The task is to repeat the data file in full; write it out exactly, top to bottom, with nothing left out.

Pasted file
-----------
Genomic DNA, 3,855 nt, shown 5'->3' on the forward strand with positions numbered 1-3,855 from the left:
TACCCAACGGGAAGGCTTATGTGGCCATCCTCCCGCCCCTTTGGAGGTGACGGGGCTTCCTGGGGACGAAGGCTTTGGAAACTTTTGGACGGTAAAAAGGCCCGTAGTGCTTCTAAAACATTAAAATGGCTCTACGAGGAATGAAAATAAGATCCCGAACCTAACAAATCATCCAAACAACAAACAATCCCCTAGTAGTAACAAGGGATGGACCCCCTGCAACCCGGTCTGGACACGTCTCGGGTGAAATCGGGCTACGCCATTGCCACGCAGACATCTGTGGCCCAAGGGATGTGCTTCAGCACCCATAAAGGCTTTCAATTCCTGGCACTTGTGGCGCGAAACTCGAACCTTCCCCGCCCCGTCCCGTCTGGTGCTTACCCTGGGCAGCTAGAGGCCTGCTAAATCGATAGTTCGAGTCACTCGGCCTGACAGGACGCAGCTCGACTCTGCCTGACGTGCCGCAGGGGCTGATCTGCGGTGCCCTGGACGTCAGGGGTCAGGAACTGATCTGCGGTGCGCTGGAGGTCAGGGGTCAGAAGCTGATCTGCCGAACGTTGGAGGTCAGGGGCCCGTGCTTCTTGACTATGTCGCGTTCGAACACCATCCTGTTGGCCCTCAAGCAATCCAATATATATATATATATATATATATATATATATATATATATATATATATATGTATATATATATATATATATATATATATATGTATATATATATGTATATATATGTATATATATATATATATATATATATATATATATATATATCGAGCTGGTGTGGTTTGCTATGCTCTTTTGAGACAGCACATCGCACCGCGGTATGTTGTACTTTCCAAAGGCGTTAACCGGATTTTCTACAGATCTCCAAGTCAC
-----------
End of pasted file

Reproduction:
Genomic DNA, 3,855 nt, shown 5'->3' on the forward strand with positions numbered 1-3,855 from the left:
TACCCAACGGGAAGGCTTATGTGGCCATCCTCCCGCCCCTTTGGAGGTGACGGGGCTTCCTGGGGACGAAGGCTTTGGAAACTTTTGGACGGTAAAAAGGCCCGTAGTGCTTCTAAAACATTAAAATGGCTCTACGAGGAATGAAAATAAGATCCCGAACCTAACAAATCATCCAAACAACAAACAATCCCCTAGTAGTAACAAGGGATGGACCCCCTGCAACCCGGTCTGGACACGTCTCGGGTGAAATCGGGCTACGCCATTGCCACGCAGACATCTGTGGCCCAAGGGATGTGCTTCAGCACCCATAAAGGCTTTCAATTCCTGGCACTTGTGGCGCGAAACTCGAACCTTCCCCGCCCCGTCCCGTCTGGTGCTTACCCTGGGCAGCTAGAGGCCTGCTAAATCGATAGTTCGAGTCACTCGGCCTGACAGGACGCAGCTCGACTCTGCCTGACGTGCCGCAGGGGCTGATCTGCGGTGCCCTGGACGTCAGGGGTCAGGAACTGATCTGCGGTGCGCTGGAGGTCAGGGGTCAGAAGCTGATCTGCCGAACGTTGGAGGTCAGGGGCCCGTGCTTCTTGACTATGTCGCGTTCGAACACCATCCTGTTGGCCCTCAAGCAATCCAATATATATATATATATATATATATATATATATATATATATATATATATATGTATATATATATATATATATATATATATATGTATATATATATGTATATATATGTATATATATATATATATATATATATATATATATATATATCGAGCTGGTGTGGTTTGCTATGCTCTTTTGAGACAGCACATCGCACCGCGGTATGTTGTACTTTCCAAAGGCGTTAACCGGATTTTCTACAGATCTCCAAGTCAC